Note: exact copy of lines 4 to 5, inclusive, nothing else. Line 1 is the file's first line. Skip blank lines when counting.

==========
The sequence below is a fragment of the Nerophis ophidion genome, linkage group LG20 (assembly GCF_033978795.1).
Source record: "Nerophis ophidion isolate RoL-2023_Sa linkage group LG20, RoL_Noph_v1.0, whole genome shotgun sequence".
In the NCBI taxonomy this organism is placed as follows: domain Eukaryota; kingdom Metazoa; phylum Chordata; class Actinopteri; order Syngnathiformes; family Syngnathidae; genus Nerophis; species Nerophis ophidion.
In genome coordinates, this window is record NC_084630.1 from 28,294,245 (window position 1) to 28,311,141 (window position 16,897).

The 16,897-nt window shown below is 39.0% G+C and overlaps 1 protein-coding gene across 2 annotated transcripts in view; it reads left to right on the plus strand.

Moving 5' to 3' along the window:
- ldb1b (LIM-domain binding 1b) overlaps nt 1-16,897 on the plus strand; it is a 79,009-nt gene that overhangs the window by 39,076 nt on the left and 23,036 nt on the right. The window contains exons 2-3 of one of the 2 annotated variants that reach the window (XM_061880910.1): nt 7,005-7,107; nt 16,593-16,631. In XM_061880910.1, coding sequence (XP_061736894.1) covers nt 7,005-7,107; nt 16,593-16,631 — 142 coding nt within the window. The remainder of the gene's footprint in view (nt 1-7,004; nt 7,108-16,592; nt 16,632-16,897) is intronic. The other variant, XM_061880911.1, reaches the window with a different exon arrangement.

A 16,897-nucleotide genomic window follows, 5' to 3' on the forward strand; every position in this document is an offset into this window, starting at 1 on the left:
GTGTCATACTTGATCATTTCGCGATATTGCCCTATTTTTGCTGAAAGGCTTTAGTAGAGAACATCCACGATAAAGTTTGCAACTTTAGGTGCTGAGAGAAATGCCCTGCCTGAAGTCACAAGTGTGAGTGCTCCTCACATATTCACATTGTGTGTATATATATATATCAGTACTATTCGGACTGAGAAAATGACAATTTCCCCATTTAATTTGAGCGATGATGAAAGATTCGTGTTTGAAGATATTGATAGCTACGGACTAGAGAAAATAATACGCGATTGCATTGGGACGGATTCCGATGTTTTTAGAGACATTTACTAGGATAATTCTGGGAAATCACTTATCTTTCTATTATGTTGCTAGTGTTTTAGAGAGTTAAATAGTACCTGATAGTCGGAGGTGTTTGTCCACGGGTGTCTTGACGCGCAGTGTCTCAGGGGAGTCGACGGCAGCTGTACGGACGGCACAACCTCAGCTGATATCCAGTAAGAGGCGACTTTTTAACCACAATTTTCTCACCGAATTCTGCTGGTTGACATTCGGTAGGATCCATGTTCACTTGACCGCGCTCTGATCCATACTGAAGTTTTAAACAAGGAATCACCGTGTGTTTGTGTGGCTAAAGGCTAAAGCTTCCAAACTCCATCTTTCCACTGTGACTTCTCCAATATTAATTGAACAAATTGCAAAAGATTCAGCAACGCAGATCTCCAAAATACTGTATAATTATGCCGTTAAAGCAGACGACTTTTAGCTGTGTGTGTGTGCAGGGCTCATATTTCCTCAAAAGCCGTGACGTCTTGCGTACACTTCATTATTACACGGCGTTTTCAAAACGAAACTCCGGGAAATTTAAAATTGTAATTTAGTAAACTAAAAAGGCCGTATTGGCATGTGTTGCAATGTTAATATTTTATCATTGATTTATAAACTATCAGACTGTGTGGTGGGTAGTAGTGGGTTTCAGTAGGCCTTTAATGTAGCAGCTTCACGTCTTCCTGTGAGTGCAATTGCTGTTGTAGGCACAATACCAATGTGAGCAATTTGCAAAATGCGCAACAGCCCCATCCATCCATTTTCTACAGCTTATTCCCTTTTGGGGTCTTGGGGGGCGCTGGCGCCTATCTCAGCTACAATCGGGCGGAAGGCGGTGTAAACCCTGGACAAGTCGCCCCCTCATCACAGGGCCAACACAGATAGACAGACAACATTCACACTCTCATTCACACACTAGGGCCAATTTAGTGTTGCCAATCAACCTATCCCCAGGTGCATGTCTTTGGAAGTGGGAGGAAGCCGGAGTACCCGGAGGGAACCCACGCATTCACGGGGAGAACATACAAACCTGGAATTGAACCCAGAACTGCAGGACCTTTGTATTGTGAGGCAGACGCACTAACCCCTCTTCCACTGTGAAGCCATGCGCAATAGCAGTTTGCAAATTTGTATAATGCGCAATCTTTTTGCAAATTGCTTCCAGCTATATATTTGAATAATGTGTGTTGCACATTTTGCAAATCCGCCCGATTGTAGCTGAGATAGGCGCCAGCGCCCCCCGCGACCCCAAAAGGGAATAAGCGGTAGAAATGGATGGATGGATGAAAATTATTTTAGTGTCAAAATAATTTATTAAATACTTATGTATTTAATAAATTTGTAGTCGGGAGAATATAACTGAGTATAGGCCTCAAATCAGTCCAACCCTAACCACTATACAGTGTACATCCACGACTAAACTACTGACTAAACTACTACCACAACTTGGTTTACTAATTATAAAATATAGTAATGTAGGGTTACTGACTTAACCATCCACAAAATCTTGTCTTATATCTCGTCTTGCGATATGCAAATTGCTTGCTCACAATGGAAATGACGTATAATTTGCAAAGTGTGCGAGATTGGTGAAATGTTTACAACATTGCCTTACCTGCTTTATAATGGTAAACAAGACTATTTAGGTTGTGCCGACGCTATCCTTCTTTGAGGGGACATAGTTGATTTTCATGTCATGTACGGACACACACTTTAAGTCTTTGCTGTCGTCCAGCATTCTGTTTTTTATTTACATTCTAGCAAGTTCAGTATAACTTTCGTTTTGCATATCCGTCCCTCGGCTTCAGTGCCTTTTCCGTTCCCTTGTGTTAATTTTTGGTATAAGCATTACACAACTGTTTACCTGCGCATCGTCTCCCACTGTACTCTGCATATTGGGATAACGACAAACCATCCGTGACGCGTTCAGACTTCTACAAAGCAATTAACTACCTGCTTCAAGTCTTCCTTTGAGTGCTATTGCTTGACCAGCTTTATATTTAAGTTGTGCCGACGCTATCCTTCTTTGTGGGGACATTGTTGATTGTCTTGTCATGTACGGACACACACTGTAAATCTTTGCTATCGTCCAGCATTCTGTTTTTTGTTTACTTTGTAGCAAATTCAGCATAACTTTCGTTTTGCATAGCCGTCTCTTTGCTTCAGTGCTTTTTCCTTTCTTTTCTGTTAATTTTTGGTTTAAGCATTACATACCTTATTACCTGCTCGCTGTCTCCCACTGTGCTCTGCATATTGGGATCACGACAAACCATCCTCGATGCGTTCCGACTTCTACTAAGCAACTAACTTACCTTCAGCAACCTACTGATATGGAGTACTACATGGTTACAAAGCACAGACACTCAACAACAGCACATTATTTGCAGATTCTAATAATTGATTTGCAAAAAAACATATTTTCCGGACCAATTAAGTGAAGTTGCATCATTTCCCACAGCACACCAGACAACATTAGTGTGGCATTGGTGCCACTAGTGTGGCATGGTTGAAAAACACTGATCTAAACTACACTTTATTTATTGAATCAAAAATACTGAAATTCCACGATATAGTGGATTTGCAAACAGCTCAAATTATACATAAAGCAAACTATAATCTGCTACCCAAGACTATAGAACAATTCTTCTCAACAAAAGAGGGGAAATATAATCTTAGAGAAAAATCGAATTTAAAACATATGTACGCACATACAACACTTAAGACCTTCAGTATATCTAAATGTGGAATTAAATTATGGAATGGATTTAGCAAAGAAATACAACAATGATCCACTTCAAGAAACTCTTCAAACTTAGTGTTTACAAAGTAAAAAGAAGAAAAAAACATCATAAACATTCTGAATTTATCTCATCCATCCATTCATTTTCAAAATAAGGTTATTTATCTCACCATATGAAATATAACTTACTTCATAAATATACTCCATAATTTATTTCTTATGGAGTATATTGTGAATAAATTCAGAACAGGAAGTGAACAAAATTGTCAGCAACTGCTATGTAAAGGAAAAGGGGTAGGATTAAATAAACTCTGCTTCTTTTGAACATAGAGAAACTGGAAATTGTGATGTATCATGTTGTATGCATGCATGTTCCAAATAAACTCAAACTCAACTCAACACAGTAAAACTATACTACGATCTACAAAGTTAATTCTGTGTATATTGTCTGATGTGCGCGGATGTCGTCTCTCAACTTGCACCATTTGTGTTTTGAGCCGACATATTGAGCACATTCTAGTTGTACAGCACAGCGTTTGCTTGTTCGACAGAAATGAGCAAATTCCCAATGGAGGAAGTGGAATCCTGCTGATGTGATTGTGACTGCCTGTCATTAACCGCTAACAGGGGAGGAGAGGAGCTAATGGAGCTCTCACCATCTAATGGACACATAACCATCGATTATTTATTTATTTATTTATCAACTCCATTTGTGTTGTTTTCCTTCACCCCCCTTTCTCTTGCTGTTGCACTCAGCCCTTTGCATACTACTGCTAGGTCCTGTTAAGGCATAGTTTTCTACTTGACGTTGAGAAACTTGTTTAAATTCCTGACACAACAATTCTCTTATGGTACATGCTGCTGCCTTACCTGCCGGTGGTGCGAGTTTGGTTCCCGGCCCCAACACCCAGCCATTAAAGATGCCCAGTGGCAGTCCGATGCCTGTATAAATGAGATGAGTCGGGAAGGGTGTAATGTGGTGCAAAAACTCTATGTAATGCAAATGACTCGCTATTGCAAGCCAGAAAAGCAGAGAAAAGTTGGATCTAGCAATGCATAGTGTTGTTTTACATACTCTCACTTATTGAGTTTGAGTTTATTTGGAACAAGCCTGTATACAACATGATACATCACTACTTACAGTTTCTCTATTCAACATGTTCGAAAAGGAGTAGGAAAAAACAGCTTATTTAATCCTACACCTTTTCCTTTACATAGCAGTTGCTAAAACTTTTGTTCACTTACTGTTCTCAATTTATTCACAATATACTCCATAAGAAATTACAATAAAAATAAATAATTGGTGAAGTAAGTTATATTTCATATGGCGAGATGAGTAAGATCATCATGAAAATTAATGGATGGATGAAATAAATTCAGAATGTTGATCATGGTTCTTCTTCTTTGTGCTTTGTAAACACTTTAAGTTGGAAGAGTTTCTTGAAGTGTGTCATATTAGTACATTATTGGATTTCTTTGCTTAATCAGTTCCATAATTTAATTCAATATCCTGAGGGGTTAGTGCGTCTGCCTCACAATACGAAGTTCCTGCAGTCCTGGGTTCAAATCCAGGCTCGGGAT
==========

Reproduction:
In genome coordinates, this window is record NC_084630.1 from 28,294,245 (window position 1) to 28,311,141 (window position 16,897).

The 16,897-nt window shown below is 39.0% G+C and overlaps 1 protein-coding gene across 2 annotated transcripts in view; it reads left to right on the plus strand.